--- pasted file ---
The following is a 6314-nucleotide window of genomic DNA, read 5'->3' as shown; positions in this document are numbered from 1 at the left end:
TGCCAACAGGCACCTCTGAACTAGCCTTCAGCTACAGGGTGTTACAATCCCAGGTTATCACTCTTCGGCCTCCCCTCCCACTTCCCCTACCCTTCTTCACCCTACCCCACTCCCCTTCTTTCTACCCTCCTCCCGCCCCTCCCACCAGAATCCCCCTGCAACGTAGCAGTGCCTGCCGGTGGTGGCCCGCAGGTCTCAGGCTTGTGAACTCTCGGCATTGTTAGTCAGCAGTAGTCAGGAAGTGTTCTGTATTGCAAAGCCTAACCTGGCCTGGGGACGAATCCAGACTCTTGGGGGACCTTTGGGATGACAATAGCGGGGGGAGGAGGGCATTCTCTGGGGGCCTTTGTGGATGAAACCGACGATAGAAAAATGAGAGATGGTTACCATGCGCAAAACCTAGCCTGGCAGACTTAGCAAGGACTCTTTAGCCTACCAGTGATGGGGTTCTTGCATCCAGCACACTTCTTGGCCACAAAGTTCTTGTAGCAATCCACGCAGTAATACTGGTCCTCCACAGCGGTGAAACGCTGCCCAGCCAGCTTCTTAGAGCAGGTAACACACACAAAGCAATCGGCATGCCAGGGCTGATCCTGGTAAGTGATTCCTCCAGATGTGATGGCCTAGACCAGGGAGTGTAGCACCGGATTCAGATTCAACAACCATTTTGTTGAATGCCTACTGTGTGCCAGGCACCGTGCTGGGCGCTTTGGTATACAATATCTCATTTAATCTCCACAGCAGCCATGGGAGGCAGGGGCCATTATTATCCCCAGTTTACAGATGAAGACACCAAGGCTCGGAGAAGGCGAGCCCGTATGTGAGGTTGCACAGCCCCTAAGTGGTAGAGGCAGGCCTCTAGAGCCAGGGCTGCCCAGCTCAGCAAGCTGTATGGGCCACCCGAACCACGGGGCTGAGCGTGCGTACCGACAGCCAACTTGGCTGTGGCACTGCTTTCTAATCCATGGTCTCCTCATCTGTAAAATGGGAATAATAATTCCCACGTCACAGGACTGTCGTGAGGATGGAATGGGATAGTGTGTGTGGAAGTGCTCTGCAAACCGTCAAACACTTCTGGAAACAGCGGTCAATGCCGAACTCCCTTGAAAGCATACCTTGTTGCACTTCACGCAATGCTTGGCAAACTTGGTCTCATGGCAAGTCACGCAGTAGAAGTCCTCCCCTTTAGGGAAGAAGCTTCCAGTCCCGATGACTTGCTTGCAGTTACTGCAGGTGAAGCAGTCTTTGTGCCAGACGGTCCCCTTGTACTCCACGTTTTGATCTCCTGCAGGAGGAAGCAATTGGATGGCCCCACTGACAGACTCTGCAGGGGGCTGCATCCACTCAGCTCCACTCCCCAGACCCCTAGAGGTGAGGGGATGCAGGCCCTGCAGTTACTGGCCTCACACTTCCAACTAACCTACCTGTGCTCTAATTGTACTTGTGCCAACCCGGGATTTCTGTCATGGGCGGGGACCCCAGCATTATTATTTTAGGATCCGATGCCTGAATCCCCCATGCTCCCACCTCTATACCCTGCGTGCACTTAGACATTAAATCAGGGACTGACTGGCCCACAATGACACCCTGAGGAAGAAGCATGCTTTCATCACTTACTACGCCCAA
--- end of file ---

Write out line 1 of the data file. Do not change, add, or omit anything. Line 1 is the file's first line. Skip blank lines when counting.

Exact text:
The following is a 6314-nucleotide window of genomic DNA, read 5'->3' as shown; positions in this document are numbered from 1 at the left end: